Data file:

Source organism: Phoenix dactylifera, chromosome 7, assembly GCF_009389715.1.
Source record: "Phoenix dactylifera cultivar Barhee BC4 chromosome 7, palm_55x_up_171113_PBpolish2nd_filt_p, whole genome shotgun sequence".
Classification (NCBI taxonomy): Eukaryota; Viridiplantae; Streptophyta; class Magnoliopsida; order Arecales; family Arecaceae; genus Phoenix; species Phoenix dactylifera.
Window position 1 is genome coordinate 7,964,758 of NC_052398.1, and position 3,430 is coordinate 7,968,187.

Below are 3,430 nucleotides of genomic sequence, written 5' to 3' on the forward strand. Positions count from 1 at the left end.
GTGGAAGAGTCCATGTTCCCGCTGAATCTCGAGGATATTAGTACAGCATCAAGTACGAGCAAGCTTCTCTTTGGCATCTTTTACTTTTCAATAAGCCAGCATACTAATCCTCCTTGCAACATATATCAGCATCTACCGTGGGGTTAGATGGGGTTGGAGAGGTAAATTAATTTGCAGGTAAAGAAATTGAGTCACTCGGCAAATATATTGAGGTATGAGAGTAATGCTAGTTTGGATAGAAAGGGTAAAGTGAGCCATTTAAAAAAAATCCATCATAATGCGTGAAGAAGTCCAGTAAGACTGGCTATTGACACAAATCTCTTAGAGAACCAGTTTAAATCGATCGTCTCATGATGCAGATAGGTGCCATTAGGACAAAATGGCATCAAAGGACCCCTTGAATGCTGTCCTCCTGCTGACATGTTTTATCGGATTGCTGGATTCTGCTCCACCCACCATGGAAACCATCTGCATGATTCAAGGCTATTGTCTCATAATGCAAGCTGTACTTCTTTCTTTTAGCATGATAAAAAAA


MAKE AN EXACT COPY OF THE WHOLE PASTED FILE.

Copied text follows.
Source organism: Phoenix dactylifera, chromosome 7, assembly GCF_009389715.1.
Source record: "Phoenix dactylifera cultivar Barhee BC4 chromosome 7, palm_55x_up_171113_PBpolish2nd_filt_p, whole genome shotgun sequence".
Classification (NCBI taxonomy): Eukaryota; Viridiplantae; Streptophyta; class Magnoliopsida; order Arecales; family Arecaceae; genus Phoenix; species Phoenix dactylifera.
Window position 1 is genome coordinate 7,964,758 of NC_052398.1, and position 3,430 is coordinate 7,968,187.

Below are 3,430 nucleotides of genomic sequence, written 5' to 3' on the forward strand. Positions count from 1 at the left end.
GTGGAAGAGTCCATGTTCCCGCTGAATCTCGAGGATATTAGTACAGCATCAAGTACGAGCAAGCTTCTCTTTGGCATCTTTTACTTTTCAATAAGCCAGCATACTAATCCTCCTTGCAACATATATCAGCATCTACCGTGGGGTTAGATGGGGTTGGAGAGGTAAATTAATTTGCAGGTAAAGAAATTGAGTCACTCGGCAAATATATTGAGGTATGAGAGTAATGCTAGTTTGGATAGAAAGGGTAAAGTGAGCCATTTAAAAAAAATCCATCATAATGCGTGAAGAAGTCCAGTAAGACTGGCTATTGACACAAATCTCTTAGAGAACCAGTTTAAATCGATCGTCTCATGATGCAGATAGGTGCCATTAGGACAAAATGGCATCAAAGGACCCCTTGAATGCTGTCCTCCTGCTGACATGTTTTATCGGATTGCTGGATTCTGCTCCACCCACCATGGAAACCATCTGCATGATTCAAGGCTATTGTCTCATAATGCAAGCTGTACTTCTTTCTTTTAGCATGATAAAAAAA